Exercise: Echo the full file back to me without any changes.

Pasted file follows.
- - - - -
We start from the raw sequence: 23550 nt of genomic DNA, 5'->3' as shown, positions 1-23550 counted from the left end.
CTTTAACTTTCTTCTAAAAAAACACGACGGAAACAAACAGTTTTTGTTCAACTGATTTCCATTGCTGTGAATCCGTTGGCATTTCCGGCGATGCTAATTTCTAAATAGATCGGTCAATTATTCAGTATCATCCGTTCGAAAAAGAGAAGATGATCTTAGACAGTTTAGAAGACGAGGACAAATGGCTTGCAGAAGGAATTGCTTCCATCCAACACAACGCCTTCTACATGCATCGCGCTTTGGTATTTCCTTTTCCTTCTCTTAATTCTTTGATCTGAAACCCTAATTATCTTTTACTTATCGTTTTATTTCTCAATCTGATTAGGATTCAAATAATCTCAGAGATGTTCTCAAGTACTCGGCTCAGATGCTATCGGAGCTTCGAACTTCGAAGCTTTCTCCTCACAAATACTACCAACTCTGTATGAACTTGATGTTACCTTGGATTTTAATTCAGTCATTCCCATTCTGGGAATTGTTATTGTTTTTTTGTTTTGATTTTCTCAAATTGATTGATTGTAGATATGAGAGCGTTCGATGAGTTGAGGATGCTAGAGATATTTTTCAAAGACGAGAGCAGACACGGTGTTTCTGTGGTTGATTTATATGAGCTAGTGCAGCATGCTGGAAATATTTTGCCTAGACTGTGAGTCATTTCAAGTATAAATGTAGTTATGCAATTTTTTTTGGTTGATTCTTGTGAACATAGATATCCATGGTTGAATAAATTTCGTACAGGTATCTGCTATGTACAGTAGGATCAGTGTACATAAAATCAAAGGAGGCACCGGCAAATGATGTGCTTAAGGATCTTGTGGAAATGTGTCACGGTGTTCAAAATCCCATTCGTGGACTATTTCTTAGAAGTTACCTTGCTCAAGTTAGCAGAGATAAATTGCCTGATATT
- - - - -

We start from the raw sequence: 23550 nt of genomic DNA, 5'->3' as shown, positions 1-23550 counted from the left end.
CTTTAACTTTCTTCTAAAAAAACACGACGGAAACAAACAGTTTTTGTTCAACTGATTTCCATTGCTGTGAATCCGTTGGCATTTCCGGCGATGCTAATTTCTAAATAGATCGGTCAATTATTCAGTATCATCCGTTCGAAAAAGAGAAGATGATCTTAGACAGTTTAGAAGACGAGGACAAATGGCTTGCAGAAGGAATTGCTTCCATCCAACACAACGCCTTCTACATGCATCGCGCTTTGGTATTTCCTTTTCCTTCTCTTAATTCTTTGATCTGAAACCCTAATTATCTTTTACTTATCGTTTTATTTCTCAATCTGATTAGGATTCAAATAATCTCAGAGATGTTCTCAAGTACTCGGCTCAGATGCTATCGGAGCTTCGAACTTCGAAGCTTTCTCCTCACAAATACTACCAACTCTGTATGAACTTGATGTTACCTTGGATTTTAATTCAGTCATTCCCATTCTGGGAATTGTTATTGTTTTTTTGTTTTGATTTTCTCAAATTGATTGATTGTAGATATGAGAGCGTTCGATGAGTTGAGGATGCTAGAGATATTTTTCAAAGACGAGAGCAGACACGGTGTTTCTGTGGTTGATTTATATGAGCTAGTGCAGCATGCTGGAAATATTTTGCCTAGACTGTGAGTCATTTCAAGTATAAATGTAGTTATGCAATTTTTTTTGGTTGATTCTTGTGAACATAGATATCCATGGTTGAATAAATTTCGTACAGGTATCTGCTATGTACAGTAGGATCAGTGTACATAAAATCAAAGGAGGCACCGGCAAATGATGTGCTTAAGGATCTTGTGGAAATGTGTCACGGTGTTCAAAATCCCATTCGTGGACTATTTCTTAGAAGTTACCTTGCTCAAGTTAGCAGAGATAAATTGCCTGATATT